But Professor Chayes, a former State Department legal adviser,
said that while there is little traditional justification for the
current bombing campaign, "some people have argued for a
humanitarian exception allowing for the intervention with force to
prevent large-scale violations of human rights."
"That certainly is in many ways a new idea in
terms of international law and raises a lot of difficult questions,"
In the amorphous field of humanitarian law, "There's a great
deal of debate about what the threshold for intervention should be,"
said Diane F. Orentlicher, a human rights lawyer and law professor at
American University." But the treaty does provide a bright line
in saying that states should not stand idly by when there is genocide
but have a duty to put stop to it. It is the legal embodiment of the
vow 'never again.'"
The [anonymous] Administration official said that another important
element of the humanitarian factor is the legacy of the Nuremberg Tribunal
set up after World War II, which prohibits systematic abuses of civilians,
even by a state within its own borders.
W. Michael Reisman, a professor of international law at Yale
University, said he believes that what is occuring in Central [sic!]
Europe "has produced a critical moment and a basic change in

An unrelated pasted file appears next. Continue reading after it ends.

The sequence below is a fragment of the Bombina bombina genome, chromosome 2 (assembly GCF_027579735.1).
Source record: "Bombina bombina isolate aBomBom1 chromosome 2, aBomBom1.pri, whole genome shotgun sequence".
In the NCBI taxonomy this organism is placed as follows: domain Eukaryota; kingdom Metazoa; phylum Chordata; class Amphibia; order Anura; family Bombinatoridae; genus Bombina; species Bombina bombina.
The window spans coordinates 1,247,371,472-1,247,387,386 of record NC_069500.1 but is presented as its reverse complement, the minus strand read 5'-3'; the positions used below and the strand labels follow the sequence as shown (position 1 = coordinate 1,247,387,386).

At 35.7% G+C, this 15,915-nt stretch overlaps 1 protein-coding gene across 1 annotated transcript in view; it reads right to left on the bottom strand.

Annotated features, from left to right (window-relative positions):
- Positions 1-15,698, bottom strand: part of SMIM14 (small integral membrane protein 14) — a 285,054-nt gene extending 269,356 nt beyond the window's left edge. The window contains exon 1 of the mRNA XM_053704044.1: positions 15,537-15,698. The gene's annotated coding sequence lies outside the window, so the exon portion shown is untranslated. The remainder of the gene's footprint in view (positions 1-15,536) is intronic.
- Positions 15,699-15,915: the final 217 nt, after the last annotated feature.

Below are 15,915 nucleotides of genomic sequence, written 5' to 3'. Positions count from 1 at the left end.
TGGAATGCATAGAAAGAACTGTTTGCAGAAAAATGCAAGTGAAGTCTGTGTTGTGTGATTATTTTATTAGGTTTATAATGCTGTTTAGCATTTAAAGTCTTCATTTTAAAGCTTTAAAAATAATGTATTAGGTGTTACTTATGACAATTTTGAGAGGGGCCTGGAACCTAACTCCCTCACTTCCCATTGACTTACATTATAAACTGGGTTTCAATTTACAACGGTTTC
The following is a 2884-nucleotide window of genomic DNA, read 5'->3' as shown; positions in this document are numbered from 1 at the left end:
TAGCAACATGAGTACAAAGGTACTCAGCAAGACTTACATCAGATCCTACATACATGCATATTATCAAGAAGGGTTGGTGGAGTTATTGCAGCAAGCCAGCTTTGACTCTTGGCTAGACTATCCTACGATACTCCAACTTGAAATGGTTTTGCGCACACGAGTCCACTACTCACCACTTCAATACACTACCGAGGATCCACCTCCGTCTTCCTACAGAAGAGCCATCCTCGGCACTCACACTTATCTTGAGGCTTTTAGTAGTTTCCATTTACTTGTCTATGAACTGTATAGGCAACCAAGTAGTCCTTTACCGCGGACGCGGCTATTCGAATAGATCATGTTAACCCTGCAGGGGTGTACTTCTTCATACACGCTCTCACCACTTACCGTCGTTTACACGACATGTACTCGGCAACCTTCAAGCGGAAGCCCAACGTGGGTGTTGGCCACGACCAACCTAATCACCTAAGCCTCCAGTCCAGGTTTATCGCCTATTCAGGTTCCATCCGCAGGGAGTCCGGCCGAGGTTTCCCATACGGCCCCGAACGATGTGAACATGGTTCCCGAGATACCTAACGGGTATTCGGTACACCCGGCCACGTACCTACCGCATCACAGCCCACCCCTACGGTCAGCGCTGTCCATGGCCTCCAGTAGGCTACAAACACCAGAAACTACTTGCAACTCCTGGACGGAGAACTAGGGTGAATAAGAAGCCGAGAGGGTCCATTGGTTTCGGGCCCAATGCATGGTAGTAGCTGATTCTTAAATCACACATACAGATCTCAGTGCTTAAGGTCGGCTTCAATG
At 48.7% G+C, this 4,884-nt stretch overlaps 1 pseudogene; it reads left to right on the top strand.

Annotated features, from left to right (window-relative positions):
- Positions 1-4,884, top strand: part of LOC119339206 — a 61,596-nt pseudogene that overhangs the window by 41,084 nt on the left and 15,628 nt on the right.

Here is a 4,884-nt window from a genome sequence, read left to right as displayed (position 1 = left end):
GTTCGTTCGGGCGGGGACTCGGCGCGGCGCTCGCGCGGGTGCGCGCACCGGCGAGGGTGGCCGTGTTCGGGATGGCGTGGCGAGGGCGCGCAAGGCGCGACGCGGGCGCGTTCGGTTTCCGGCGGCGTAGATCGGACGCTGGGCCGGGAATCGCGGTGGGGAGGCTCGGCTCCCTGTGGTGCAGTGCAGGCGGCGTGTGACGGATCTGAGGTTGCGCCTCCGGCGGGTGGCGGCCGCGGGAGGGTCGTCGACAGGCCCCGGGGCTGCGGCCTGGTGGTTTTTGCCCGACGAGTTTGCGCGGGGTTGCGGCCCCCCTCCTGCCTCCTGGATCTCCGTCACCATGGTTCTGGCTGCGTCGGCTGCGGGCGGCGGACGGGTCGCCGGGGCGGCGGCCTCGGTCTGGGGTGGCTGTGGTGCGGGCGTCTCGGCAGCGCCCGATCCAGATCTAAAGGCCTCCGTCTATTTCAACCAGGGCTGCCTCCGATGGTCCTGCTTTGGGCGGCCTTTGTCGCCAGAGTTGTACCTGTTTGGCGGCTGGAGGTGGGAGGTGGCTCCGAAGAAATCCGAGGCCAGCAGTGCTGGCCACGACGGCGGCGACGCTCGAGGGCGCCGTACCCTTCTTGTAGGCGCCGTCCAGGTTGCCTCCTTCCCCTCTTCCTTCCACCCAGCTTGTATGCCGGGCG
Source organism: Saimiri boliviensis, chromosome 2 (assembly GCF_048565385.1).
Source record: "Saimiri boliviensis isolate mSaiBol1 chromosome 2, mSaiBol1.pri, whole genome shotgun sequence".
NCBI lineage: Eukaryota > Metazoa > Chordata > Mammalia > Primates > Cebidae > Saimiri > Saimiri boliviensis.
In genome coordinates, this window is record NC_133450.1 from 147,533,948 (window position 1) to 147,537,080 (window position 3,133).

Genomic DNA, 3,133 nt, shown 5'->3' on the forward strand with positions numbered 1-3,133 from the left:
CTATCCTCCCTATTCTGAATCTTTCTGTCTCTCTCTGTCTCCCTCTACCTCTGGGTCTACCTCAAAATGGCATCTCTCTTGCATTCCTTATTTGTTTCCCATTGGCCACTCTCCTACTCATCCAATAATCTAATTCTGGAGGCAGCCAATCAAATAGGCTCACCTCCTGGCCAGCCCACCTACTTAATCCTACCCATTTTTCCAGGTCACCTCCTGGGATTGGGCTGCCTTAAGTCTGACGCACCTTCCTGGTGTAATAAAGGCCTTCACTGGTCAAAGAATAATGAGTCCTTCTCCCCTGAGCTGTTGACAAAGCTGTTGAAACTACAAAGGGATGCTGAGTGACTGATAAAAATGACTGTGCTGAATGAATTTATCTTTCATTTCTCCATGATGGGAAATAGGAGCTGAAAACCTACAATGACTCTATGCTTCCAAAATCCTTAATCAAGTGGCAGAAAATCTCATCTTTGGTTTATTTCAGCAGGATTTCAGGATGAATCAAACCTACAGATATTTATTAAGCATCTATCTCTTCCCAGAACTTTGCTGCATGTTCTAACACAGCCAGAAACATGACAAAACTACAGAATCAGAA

international legal practice." Although he believes that
international law has been used to deal with humanitarian issues,
Professor Reisman said what is happening in Central [sic!] Europe
is of an unprecedented scale.[!?]
"We now have something that goes far beyond the usual
notion of using force for self-defense," he said "We
have a massive use of force against a Government over inappropriate
treatment of their own nationals." It may also bring about the
redrawing of a sovereign state's borders.
Traditionally, the cases in which military intervention has been
sanctioned for humanitarian reasons have applied to campaigns with
limited objectives. Professor Ruth Wedgwood of the Yale Law School said
the classic example is the Israeli raid at Entebbe, Uganda, in 1976
to rescue its citizens from terrorists who had hijacked their plane.
"The idea of humanitarian bombing is much heavier."
[Actually, it is exactly Orwellian. "Humanitarian bombing!"
is contradiction in terms and represent a nice example of Orwellian
Nonetheless, Professor Wedgwood said she believes what is
happening may provide a model for the future. [Would this model
then be reimplemented to punish America - the main violator
of human rights? Should US be humanitarily bombed?] "We are
pushing the envelope, being legally
innovative," she said.
What underlines the discussion is a deeply held anxiety among
international legal authorities about how fully international law
is respected by political leaders. International law has traditionally
been derided as something to which policy makers claim fealty when
it is to their advantage and ignore or interpret very loosely
when it is not on their side.
Professor Thomas M. Franck, of the New York University Law School,
said he believes that the allies can justify their action by arguing
that even if they have violated the United Nations Charter and international
law, it was necessary to counteract even greater
violations by the Belgrade Government [which was trying to defend integrity
of its own country against separatists and terrorists armed, trained and
equipped by the West] of laws that prohibit a government from abusing
its own citizens [who like to carry bazookas on their sholders].